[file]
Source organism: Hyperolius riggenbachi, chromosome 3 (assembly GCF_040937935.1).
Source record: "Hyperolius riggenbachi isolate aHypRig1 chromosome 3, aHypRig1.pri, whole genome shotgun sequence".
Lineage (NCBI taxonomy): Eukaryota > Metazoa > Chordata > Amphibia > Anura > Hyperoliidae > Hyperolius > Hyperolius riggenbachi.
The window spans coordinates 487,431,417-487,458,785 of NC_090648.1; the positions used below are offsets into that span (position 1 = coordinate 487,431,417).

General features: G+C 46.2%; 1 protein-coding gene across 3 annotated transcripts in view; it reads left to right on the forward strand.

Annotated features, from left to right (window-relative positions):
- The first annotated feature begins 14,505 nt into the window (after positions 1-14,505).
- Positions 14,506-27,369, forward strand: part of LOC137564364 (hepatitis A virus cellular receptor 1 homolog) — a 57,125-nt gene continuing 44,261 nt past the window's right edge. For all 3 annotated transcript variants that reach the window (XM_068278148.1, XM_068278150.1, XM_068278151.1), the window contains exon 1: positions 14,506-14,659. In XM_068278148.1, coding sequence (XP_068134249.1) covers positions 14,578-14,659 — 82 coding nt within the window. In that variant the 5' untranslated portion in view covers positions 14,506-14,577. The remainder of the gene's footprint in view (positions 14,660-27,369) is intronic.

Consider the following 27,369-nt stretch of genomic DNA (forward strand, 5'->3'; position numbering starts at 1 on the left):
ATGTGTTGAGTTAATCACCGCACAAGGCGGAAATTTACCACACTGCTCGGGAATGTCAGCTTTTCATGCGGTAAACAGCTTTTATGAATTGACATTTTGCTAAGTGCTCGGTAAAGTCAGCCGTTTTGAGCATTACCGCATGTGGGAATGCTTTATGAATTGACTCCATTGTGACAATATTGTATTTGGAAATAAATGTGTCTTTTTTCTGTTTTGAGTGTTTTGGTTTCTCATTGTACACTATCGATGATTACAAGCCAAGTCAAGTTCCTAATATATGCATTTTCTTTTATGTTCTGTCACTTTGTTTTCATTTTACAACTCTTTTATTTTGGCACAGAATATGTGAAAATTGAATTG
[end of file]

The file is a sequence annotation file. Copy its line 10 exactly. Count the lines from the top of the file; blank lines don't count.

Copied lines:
ATGTGTTGAGTTAATCACCGCACAAGGCGGAAATTTACCACACTGCTCGGGAATGTCAGCTTTTCATGCGGTAAACAGCTTTTATGAATTGACATTTTGCTAAGTGCTCGGTAAAGTCAGCCGTTTTGAGCATTACCGCATGTGGGAATGCTTTATGAATTGACTCCATTGTGACAATATTGTATTTGGAAATAAATGTGTCTTTTTTCTGTTTTGAGTGTTTTGGTTTCTCATTGTACACTATCGATGATTACAAGCCAAGTCAAGTTCCTAATATATGCATTTTCTTTTATGTTCTGTCACTTTGTTTTCATTTTACAACTCTTTTATTTTGGCACAGAATATGTGAAAATTGAATTG